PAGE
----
Menkis, A., Lygis, V., Burokienė, D. and Vasaitis, R. 2012. Establishment of Ectomycorrhiza-inoculated Pinus sylvestris Seedlings on Coastal Dunes following a Forest Fire. Baltic Forestry 18(1): 33-40.

Replanting of coastal dunes following forest fires often result in low seedling survival, as the site is characterized by loose sand, low water and nutrient availability, lack of ectomycorrhizal (ECM) inoculum and increased susceptibility to insects and diseases. The aim of the present work was to check whether certain treatments of root systems have any impact on Pinus sylvestris seedling establishment as compared with standard planting procedures. Treatments included: i) inoculation with vegetative mycelium of Cenococcum geophilum (CGV); ii) inoculation with vegetative mycelium of Suillus luteus (SLV); moreover, in each of those two treatments damp sphagnum peat / sand mixture was added to roots upon planting; iii) inoculation with basidiospores of S. luteus applied during preceding growing season in the nursery (SLB), and iv) standard planting, no treatment (control). A two hectare experimental plantation of P. sylvestris was established in the spring of 2007 on coastal dunes of the Curonian Spit in western Lithuania on a site of approx.100 year-old Pinus mugo plantation that one year previously was devastated by a forest fire and clear cut. The three treatments and control, comprising 2,500 seedlings each, were planted in rows as 16 replicates (5000 seedlings /ha). Results showed that after the first growing season seedling survival was poor in all treatments (5.1 – 30.0%), but seedlings in CGV, SLV and SLB showed respectively 591%, 533% and 196% better survival than no-treatment controls. Thus, inoculations with vegetative mycelia and addition of peat/sand mixture were by far the best, although the most labour-consuming. After two growing seasons, the proportion of ECM-colonised roots in treatments was 27.3- 39.8%, while 22.5% in the controls, and observed ECM types resembled those from forest nurseries. In conclusion, investigated treatments had a considerable positive impact on seedling establishment under high-risk site conditions.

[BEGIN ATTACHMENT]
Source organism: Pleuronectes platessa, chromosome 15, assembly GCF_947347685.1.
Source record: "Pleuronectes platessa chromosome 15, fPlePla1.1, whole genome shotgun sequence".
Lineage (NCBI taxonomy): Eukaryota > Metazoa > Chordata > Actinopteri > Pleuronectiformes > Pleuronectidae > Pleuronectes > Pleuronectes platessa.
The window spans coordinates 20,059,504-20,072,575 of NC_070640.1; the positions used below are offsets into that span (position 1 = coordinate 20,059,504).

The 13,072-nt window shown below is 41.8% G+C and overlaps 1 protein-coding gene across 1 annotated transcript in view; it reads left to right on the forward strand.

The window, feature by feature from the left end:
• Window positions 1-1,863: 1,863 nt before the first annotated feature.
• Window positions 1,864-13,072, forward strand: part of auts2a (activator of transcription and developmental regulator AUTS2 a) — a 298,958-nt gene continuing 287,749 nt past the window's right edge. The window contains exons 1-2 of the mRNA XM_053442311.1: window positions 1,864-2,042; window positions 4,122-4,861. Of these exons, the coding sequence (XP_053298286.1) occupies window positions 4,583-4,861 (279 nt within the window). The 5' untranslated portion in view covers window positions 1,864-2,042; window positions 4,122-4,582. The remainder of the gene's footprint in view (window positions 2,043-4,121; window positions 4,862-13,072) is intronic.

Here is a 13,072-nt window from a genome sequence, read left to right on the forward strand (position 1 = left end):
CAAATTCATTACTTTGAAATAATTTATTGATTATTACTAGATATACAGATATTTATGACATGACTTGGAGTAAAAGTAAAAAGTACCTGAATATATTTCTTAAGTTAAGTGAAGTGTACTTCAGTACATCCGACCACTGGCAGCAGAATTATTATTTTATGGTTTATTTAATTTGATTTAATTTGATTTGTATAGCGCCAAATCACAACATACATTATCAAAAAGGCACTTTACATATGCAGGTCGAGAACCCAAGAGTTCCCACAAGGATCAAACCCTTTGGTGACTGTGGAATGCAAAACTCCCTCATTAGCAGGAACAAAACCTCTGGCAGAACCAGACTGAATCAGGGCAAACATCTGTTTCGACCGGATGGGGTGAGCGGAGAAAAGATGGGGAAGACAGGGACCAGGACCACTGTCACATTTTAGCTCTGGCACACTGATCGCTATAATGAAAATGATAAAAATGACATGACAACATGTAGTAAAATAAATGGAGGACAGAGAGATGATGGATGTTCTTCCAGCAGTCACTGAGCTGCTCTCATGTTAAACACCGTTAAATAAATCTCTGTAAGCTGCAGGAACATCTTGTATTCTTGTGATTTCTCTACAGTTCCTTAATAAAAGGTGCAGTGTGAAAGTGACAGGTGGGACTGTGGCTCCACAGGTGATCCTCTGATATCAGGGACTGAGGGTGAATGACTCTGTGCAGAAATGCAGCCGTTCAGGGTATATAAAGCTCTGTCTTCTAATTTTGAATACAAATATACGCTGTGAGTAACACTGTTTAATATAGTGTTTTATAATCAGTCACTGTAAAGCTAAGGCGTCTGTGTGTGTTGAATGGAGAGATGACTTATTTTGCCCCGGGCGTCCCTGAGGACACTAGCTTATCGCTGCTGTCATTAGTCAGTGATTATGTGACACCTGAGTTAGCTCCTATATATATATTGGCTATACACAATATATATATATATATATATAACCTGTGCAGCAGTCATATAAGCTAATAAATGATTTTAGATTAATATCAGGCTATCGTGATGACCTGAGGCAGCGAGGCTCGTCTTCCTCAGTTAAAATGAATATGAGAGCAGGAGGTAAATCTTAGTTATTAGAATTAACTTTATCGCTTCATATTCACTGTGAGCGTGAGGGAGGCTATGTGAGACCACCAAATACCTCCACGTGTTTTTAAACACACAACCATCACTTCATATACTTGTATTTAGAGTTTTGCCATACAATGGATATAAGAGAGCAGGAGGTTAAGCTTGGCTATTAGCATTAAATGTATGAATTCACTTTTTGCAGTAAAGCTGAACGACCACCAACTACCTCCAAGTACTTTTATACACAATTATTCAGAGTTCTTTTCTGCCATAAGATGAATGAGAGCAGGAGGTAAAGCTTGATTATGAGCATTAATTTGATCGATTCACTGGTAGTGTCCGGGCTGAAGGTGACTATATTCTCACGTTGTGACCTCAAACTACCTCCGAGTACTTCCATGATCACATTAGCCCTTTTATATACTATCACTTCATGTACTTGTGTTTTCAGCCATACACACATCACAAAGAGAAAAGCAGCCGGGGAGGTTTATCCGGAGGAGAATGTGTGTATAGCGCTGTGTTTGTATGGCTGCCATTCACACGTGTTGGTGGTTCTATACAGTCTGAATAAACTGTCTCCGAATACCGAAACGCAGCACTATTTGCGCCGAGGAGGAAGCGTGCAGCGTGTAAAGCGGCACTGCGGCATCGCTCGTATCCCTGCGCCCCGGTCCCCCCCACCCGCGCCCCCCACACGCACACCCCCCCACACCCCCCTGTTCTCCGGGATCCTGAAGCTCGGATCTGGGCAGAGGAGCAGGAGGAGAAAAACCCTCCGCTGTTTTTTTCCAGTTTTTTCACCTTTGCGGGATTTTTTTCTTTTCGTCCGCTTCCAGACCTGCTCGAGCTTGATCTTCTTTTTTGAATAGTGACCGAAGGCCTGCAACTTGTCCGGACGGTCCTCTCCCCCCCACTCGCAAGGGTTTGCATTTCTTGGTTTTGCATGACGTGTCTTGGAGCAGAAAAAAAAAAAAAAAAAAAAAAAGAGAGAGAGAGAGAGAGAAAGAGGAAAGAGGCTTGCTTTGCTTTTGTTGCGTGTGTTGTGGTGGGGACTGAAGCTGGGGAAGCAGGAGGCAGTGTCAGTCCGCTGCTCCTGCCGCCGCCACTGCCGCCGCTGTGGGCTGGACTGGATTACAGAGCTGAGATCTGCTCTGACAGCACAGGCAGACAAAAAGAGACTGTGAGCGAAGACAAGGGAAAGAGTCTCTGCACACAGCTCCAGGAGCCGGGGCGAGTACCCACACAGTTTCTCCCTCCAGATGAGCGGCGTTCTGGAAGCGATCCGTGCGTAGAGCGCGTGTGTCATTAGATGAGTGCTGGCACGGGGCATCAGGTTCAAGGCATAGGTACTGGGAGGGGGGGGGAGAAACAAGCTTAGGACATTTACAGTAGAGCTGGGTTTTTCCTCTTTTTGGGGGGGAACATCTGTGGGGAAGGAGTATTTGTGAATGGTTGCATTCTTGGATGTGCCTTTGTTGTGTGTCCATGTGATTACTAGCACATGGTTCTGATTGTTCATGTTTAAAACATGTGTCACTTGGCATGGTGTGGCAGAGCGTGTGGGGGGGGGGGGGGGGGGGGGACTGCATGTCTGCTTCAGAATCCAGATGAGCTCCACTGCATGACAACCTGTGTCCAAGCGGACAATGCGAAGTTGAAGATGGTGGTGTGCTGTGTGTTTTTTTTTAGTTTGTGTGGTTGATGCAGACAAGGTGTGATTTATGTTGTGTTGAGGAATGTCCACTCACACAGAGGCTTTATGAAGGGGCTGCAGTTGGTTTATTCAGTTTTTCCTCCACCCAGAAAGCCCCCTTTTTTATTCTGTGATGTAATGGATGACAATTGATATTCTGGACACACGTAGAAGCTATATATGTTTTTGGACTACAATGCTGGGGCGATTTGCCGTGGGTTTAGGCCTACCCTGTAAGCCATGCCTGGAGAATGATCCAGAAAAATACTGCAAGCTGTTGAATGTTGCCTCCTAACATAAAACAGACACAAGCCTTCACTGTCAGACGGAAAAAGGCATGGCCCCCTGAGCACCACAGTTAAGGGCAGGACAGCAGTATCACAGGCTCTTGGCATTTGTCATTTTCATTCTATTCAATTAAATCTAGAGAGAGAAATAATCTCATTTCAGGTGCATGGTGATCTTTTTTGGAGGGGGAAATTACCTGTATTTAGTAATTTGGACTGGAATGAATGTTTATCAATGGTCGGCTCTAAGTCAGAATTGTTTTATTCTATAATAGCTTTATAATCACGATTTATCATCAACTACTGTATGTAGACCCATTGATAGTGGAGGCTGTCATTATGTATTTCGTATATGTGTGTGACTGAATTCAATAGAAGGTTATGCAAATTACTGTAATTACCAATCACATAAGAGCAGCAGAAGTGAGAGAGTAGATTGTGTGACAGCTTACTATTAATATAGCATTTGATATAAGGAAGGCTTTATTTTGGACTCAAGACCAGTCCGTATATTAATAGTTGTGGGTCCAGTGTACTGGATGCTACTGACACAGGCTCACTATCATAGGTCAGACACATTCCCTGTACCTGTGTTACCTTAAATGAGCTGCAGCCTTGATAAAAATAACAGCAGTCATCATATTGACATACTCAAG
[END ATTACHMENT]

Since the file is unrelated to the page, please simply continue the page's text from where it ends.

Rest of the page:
Key words: ectomycorrhiza, reforestation, forest fire, Scots pine, seedling pathogens, fungal communities